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History of the EPS: Publications

J. D. Mollon

'Background to the Proposed Society' (unsigned but almost certainly by OLZ) regretted the absence of a British outlet for 'papers embodying either the results of scientific enquiries within the field of psychology, and related subjects, or discussions of the significance of ascertained facts.' At first the cost of publishing a journal was an obstacle. The Minutes of the preliminary meeting record: 'Oldfield stated that the possibility of starting a new printed psychological journal of so limited an appeal was negligible at present.' Instead, mimeographed or photostat Reports were envisaged.

Then, at a business meeting at Oxford in July 1947, there occurred what Zangwill later (op. cit.) described as 'By far the most exciting event in the early history of the EPS': the Honorary Secretary announced that the Group had received, from a member who wished to remain anonymous, a benefaction for the purpose of founding a journal.The Committee Report for 1946-7 shows that the sum was £1000, sufficient to run a small journal for at least five years. In his 1967 account Zangwill reveals that the benefactor was C. Grindley. My understanding from conversations with Oliver Zangwill and Valerie Townsend is that C had inherited some £30,000 from the elderly widow of Professor A. P. Chattock, a friend of C's from his Bristol days.Chattock's health had led him to give up his university work and take up chicken farming.He and C had become interested in chicken behaviour and this had influenced C's move from physics to psychology.

The Quarterly Journal of Experimental Psychology commenced publication in April, 1948 under the editorship of first Carolus Oldfield and then Russell Davis.For many years the publishers were Heffers of Cambridge and in the 1970's, in the combination room of Corpus Christi, old Reuben Heffer recounted to me how, as a younger man in the family firm, he had had the task of preparing the Quarterly for the printers. After 20 volumes, in 1969, publication passed to Academic Press, who offered a more international marketing operation; and from 1981 onwards the journal was divided into Section A, covering Human Experimental Psychology, and Section B, covering Comparative and Physiological Psychology. In 1984 the journal was transferred again, to what was at the time Lawrence Erlbaum Associates and is now the Psychology Press imprint.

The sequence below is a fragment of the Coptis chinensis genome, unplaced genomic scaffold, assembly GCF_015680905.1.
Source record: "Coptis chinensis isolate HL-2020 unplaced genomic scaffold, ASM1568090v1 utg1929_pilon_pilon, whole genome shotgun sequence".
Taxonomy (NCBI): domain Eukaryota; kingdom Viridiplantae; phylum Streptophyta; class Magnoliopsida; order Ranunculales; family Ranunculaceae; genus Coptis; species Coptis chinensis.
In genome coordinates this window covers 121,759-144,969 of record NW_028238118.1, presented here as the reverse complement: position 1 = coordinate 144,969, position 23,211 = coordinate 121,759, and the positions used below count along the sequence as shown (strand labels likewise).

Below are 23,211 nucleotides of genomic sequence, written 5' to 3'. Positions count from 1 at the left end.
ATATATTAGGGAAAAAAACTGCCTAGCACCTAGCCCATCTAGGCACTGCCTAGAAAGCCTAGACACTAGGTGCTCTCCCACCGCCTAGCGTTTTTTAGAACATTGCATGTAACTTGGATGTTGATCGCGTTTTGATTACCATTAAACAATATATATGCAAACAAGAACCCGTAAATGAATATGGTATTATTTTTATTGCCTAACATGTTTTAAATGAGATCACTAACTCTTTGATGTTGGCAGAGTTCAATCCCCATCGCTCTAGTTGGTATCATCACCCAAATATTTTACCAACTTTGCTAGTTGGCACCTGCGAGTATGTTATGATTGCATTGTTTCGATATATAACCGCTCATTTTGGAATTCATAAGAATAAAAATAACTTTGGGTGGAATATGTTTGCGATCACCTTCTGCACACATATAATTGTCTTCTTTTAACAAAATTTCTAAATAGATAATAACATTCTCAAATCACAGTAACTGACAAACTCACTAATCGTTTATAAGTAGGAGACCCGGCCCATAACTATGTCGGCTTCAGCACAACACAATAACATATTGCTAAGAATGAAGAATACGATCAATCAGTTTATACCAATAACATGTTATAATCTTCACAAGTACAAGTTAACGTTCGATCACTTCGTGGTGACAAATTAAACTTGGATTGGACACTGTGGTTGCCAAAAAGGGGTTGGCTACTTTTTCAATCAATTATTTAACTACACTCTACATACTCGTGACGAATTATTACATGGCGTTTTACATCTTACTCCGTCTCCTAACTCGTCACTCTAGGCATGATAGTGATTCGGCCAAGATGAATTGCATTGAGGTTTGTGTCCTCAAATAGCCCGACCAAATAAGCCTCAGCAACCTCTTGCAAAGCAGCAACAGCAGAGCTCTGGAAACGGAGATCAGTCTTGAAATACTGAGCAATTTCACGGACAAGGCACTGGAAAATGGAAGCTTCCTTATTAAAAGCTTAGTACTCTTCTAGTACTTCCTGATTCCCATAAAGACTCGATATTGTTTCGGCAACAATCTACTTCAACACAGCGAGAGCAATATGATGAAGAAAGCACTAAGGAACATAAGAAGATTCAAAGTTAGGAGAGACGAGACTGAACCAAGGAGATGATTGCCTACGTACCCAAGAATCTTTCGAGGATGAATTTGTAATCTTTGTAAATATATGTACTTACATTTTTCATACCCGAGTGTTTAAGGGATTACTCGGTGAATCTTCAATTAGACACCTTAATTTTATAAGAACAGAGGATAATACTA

It must be recognized that over the years the profits from the Quarterly Journal have been a major source of the Society's financial security.Already by 1972 the income from the journal (£1,735) exceeded the editorial expenses and the cost of supplying copies to members. We should acknowledge our debt both to C. Grindley for his original gift and to the many Editors, members of the Editorial Board, referees and authors, who have given their unpaid time to sustain the journal for almost 50 years.

The Society's publications are not limited to the Quarterly Journal. In the early 1960's the EPS published two important monographs in an intended series of 'Experimental Psychology Monographs'.These were:

No. 1. The Methods and Results of Experiments on the Discrimination of Shape by Animals By N. S. Sutherland. 1961
No. 2. Recovery from Early Blindness: A Case Study By R. L. Gregory and J. G. Wallace. 1963

In 1978 the Society published:
E. H. Weber: The Sense of Touch By H. E. Ross and D. J. Murray, Academic Press, London and New York.

This work contains translations of Weber's De Tactu and Der Tastsinn. It rescues from distinguished obscurity not only Weber's experiments on hefted weights but also his remarks on countless aspects of perceptual psychology, such as the moon illusion, left-right asymmetry, visual resolution, binocular combination of colours, summation, inhibition and adaptation, selective attention and the externalization of sensation.A second edition has recently been published by the Society as:
E. H. Weber on the Tactile Senses By H. E. Ross and D. J. Murray.Erlbaum (UK) Taylor & Francis, Hove, 1995.

A one-day meeting organised in Oxford by the Experimental Psychology gave rise to Parallel Distributed Processing, a volume edited by R. G. M. Morris and published by the Clarendon Press, 1989.